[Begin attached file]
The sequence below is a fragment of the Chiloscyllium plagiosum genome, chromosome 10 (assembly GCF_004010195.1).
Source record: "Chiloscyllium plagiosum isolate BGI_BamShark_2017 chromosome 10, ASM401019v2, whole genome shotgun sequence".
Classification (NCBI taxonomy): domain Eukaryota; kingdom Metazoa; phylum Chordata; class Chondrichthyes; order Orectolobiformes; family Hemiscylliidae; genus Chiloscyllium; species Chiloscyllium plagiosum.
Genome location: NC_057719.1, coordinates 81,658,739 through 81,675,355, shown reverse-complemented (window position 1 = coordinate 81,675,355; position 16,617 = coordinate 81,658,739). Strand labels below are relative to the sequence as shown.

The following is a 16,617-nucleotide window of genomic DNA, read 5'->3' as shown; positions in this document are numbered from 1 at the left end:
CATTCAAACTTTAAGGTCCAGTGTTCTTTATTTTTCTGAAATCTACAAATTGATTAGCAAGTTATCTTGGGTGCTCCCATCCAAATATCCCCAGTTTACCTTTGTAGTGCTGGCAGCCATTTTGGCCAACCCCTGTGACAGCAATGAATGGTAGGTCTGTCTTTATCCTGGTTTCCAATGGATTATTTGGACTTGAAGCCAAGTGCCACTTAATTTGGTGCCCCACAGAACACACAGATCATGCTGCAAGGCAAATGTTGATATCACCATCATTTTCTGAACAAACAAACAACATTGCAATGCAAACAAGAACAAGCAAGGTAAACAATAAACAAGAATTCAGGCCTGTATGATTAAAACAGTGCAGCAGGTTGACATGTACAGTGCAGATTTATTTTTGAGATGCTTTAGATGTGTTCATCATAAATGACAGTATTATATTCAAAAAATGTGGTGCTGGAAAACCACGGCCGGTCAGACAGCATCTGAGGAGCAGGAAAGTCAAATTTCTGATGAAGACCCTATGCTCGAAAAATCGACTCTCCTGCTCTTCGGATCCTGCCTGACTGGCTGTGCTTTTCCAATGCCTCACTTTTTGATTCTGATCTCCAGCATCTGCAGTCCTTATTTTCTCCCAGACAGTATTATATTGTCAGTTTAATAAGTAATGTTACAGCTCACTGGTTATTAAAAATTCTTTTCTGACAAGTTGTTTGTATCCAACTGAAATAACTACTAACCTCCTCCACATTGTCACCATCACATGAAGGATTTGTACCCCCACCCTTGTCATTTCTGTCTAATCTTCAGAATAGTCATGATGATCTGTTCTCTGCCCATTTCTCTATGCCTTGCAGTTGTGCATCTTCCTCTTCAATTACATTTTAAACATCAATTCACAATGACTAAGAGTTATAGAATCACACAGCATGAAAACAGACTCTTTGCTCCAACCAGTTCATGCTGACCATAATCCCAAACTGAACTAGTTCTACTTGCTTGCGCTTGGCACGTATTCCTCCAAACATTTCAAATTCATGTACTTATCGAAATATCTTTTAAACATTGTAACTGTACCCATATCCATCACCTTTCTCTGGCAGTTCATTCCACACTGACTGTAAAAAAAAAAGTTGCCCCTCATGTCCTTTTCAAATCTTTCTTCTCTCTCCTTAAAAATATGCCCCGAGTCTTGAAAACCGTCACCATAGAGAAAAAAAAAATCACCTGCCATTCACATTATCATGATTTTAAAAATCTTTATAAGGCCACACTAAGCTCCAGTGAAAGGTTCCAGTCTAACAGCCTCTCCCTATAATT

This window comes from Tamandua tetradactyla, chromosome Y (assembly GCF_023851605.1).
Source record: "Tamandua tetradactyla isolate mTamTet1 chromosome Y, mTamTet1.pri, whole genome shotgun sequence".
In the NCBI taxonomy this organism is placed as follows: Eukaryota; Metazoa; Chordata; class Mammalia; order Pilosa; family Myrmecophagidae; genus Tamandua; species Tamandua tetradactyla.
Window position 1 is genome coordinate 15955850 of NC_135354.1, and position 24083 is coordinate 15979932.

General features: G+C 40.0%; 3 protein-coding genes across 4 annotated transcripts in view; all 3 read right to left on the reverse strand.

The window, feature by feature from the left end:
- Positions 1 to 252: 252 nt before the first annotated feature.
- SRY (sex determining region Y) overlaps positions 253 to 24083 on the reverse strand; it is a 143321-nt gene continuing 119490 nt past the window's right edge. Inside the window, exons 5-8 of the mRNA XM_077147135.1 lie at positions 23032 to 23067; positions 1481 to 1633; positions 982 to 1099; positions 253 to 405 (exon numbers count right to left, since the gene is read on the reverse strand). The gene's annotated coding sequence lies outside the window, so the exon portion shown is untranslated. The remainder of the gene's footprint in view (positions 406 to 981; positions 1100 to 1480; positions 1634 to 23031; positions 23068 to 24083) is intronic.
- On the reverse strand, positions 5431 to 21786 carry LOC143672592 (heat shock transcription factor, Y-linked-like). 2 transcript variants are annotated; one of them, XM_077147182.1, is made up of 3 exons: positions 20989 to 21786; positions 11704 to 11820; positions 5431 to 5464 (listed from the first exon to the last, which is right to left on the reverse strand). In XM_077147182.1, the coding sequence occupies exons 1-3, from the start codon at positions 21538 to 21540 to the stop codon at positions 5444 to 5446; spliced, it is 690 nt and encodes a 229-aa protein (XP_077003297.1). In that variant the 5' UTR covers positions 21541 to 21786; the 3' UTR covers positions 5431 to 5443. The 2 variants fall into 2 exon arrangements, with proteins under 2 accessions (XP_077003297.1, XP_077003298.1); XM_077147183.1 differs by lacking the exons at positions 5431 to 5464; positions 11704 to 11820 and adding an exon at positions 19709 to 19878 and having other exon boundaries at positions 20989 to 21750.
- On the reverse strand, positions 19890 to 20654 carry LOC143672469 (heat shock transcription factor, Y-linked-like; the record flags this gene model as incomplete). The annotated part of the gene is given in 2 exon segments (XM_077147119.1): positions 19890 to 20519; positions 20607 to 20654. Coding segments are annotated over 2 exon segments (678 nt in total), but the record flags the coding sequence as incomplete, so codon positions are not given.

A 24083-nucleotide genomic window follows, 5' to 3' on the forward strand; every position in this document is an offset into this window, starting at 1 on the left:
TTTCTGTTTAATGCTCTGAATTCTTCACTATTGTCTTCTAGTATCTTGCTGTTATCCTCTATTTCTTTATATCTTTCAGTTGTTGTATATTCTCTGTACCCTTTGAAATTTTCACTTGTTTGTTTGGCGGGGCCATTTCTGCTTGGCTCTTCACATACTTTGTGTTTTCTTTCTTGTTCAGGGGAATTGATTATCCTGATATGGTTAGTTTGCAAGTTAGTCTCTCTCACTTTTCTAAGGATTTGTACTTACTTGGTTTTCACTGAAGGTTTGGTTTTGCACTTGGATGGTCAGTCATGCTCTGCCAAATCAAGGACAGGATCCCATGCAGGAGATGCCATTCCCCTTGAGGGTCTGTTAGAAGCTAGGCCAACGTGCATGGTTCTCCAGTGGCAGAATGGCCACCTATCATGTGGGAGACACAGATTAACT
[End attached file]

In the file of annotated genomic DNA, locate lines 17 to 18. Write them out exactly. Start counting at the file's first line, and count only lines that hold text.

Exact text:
A 24083-nucleotide genomic window follows, 5' to 3' on the forward strand; every position in this document is an offset into this window, starting at 1 on the left:
TTTCTGTTTAATGCTCTGAATTCTTCACTATTGTCTTCTAGTATCTTGCTGTTATCCTCTATTTCTTTATATCTTTCAGTTGTTGTATATTCTCTGTACCCTTTGAAATTTTCACTTGTTTGTTTGGCGGGGCCATTTCTGCTTGGCTCTTCACATACTTTGTGTTTTCTTTCTTGTTCAGGGGAATTGATTATCCTGATATGGTTAGTTTGCAAGTTAGTCTCTCTCACTTTTCTAAGGATTTGTACTTACTTGGTTTTCACTGAAGGTTTGGTTTTGCACTTGGATGGTCAGTCATGCTCTGCCAAATCAAGGACAGGATCCCATGCAGGAGATGCCATTCCCCTTGAGGGTCTGTTAGAAGCTAGGCCAACGTGCATGGTTCTCCAGTGGCAGAATGGCCACCTATCATGTGGGAGACACAGATTAACT